Golab leads machine learning operations at the Chan Zuckerberg Initiative and is currently architecting the building of one of the largest AI computing clusters dedicated to nonprofit life sciences research in the world.
Headshot of Alden Golab
Alden Golab

Alden Golab, MSCAPP’17, said their journey to the Harris School of Public Policy’s Master of Science in Computational Analysis and Public Policy (MSCAPP) program began with a deep interest in data science. 

“I had been a marketing researcher for an ad agency in Chicago for about five years, working on large data sets for companies that looked at people’s app and purchasing behavior,” Golab said. “That research spurred me to think about my motivations—such as honoring my grandparents, who came to the US in the 1950s as Dutch-Indonesian refugees, and my own queer identity—and I recognized I wanted to use my data science skills to uplift marginalized communities.

“I began looking into graduate programs, and the MSCAPP was the only place that combined computer science and public policy. Plus, UChicago’s incredibly rich history of rigorously interrogating truth is a unique brand of critical thought.”

Having taken coursework towards a post-graduate Certificate in Quantitative Methods from UChicago in 2014, Golab said, “The more time I’d spent away from UChicago, the more I came to appreciate the school’s unique academic community and environment, which is why I decided UChicago was where I wanted to pursue my master’s.”

Golab said one of the most valuable experiences they had at Harris was their time in Policy Labs, a program that allows students to work with organizations that emphasize social impact for course credit. “We collaborated with the Data Science for Social Good Foundation, which explored intervention strategies to prevent recidivism. This was the first time I had a fully featured data science project with some public policy aim—and an opportunity to really influence the direction of a department. This experience drove home the importance and impact of data science initiatives for local governments.” Golab said Policy Labs also underlined a core principle of the MSCAPP program: “When it comes to using tech for the public good, it’s important to create partnerships between tech experts and policy experts and collaborate on the solution. Tech is a tool, but people save the world.”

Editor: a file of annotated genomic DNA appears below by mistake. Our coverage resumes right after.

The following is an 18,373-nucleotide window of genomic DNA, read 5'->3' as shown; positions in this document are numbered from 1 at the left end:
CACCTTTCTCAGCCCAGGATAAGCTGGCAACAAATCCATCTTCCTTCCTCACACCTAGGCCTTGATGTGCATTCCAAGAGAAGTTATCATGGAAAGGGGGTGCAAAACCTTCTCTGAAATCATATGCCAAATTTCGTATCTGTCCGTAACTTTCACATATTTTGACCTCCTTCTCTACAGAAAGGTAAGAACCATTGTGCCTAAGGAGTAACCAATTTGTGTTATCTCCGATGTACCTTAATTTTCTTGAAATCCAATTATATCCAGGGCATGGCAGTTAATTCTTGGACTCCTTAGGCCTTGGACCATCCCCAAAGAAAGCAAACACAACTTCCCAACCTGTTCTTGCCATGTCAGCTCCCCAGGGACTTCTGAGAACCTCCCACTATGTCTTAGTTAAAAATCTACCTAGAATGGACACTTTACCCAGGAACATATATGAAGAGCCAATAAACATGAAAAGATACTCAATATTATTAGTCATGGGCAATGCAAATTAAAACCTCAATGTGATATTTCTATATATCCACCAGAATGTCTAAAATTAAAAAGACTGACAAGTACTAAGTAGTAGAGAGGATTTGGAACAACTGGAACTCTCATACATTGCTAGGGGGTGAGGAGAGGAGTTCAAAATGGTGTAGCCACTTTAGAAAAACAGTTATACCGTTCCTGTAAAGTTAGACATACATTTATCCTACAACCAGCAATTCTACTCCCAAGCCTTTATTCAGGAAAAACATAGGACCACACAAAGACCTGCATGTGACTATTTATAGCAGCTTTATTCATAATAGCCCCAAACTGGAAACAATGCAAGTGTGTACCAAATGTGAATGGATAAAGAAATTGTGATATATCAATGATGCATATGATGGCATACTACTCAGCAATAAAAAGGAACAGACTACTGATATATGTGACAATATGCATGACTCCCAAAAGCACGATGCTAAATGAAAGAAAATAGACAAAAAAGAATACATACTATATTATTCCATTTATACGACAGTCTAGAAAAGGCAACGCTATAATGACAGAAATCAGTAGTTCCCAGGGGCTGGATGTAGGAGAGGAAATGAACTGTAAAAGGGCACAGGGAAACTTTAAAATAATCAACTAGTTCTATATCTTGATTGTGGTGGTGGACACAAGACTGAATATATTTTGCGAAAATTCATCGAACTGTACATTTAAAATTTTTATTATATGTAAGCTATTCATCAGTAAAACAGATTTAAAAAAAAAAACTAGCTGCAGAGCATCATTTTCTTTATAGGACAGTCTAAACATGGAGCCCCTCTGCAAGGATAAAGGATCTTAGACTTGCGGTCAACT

After graduating, Golab explored career opportunities in data engineering and data privacy before securing their current role at the Chan Zuckerberg Initiative, “At the Chan Zuckerberg Initiative, we work primarily around three north stars: (1) cure and manage all diseases before the end of the century, (2) a future for every child through educational opportunities, and (3) build resilient communities in the San Francisco Bay Area. In my role, I lead machine learning operations by building tools and systems for engineers and researchers using AI.” 

Harris’ rigorous approach to policy and critical thought, Golab said, has been instrumental in providing them with technology, communication, and analysis skills to shape their career. “Coming out of Harris, I knew I had a wealth of skills. For example, writing a technical analysis of a policy paper—and producing readable summaries that aren’t full of statistical jargon—is a skill you learn at Harris. Being able to translate between practitioners and non-practitioners is crucial to success as an engineer.”

For prospective Harris students, Golab said, “Invest in your time at Harris—like, really milk it. Do the internships, talk to professors, and build relationships and friendships. Don’t be afraid to challenge yourself—or afraid of the challenge—and don’t be afraid to fail.”

Looking ahead, Golab aims to continue leveraging their tech, AI, and machine learning expertise for public benefit. “As I continue my path towards becoming a principal engineer, I know the tools I gained at Harris will continue to be invaluable.”